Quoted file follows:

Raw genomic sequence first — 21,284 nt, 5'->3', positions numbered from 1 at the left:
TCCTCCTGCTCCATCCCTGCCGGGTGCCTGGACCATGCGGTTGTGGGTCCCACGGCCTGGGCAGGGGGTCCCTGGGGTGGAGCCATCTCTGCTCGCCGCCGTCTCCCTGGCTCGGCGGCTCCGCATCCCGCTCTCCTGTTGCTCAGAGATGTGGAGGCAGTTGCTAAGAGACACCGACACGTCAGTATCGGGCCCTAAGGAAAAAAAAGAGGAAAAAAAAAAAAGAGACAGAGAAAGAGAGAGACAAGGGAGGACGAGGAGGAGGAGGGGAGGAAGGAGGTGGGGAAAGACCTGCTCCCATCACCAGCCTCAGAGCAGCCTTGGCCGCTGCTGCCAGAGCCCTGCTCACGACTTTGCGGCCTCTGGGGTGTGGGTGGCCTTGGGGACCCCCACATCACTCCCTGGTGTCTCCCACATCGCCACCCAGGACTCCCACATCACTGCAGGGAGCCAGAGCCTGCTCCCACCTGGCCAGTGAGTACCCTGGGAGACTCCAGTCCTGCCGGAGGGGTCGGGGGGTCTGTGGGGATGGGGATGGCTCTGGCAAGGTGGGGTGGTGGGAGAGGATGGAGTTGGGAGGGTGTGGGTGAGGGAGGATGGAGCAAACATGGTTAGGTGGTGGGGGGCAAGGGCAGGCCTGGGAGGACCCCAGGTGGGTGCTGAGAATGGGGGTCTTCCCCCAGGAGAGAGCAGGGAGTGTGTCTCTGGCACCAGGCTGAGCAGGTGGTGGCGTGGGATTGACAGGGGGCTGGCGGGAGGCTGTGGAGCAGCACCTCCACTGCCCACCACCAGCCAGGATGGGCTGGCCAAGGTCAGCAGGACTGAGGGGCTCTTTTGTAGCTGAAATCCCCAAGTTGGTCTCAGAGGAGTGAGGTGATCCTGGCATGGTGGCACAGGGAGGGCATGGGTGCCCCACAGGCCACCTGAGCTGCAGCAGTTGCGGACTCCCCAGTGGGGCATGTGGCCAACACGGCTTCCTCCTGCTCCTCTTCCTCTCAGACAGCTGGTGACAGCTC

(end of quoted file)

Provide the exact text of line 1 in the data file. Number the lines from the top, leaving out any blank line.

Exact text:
Raw genomic sequence first — 21,284 nt, 5'->3', positions numbered from 1 at the left: